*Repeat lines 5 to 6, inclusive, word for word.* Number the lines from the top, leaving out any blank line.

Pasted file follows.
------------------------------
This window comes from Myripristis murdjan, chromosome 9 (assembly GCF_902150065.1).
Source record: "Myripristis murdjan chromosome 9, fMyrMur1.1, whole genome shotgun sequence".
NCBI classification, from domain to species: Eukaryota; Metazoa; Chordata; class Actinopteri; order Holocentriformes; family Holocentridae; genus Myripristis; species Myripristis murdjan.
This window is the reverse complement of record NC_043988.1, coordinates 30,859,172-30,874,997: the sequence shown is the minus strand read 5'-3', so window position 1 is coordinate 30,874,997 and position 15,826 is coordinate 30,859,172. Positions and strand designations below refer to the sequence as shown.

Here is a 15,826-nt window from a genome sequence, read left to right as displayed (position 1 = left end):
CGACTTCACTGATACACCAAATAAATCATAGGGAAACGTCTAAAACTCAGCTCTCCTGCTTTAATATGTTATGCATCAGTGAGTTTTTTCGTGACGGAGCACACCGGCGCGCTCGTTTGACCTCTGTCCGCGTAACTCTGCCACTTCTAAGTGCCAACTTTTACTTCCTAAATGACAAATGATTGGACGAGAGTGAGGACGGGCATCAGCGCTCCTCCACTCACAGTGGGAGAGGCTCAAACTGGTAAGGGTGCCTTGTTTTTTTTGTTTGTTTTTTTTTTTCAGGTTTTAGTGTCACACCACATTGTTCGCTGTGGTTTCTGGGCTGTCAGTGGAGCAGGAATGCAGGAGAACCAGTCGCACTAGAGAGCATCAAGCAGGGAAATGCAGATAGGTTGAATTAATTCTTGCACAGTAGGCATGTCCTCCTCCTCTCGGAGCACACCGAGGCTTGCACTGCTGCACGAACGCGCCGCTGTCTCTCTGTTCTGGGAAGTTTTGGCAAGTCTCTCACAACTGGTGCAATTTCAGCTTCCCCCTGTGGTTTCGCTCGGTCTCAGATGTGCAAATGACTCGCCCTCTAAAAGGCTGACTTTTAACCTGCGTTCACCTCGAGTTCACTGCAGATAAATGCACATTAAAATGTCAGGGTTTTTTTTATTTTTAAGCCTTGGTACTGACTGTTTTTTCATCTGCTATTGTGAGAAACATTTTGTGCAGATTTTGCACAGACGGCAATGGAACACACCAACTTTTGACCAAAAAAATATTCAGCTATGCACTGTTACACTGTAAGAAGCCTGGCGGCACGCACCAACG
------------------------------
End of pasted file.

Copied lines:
Here is a 15,826-nt window from a genome sequence, read left to right as displayed (position 1 = left end):
CGACTTCACTGATACACCAAATAAATCATAGGGAAACGTCTAAAACTCAGCTCTCCTGCTTTAATATGTTATGCATCAGTGAGTTTTTTCGTGACGGAGCACACCGGCGCGCTCGTTTGACCTCTGTCCGCGTAACTCTGCCACTTCTAAGTGCCAACTTTTACTTCCTAAATGACAAATGATTGGACGAGAGTGAGGACGGGCATCAGCGCTCCTCCACTCACAGTGGGAGAGGCTCAAACTGGTAAGGGTGCCTTGTTTTTTTTGTTTGTTTTTTTTTTTCAGGTTTTAGTGTCACACCACATTGTTCGCTGTGGTTTCTGGGCTGTCAGTGGAGCAGGAATGCAGGAGAACCAGTCGCACTAGAGAGCATCAAGCAGGGAAATGCAGATAGGTTGAATTAATTCTTGCACAGTAGGCATGTCCTCCTCCTCTCGGAGCACACCGAGGCTTGCACTGCTGCACGAACGCGCCGCTGTCTCTCTGTTCTGGGAAGTTTTGGCAAGTCTCTCACAACTGGTGCAATTTCAGCTTCCCCCTGTGGTTTCGCTCGGTCTCAGATGTGCAAATGACTCGCCCTCTAAAAGGCTGACTTTTAACCTGCGTTCACCTCGAGTTCACTGCAGATAAATGCACATTAAAATGTCAGGGTTTTTTTTATTTTTAAGCCTTGGTACTGACTGTTTTTTCATCTGCTATTGTGAGAAACATTTTGTGCAGATTTTGCACAGACGGCAATGGAACACACCAACTTTTGACCAAAAAAATATTCAGCTATGCACTGTTACACTGTAAGAAGCCTGGCGGCACGCACCAACG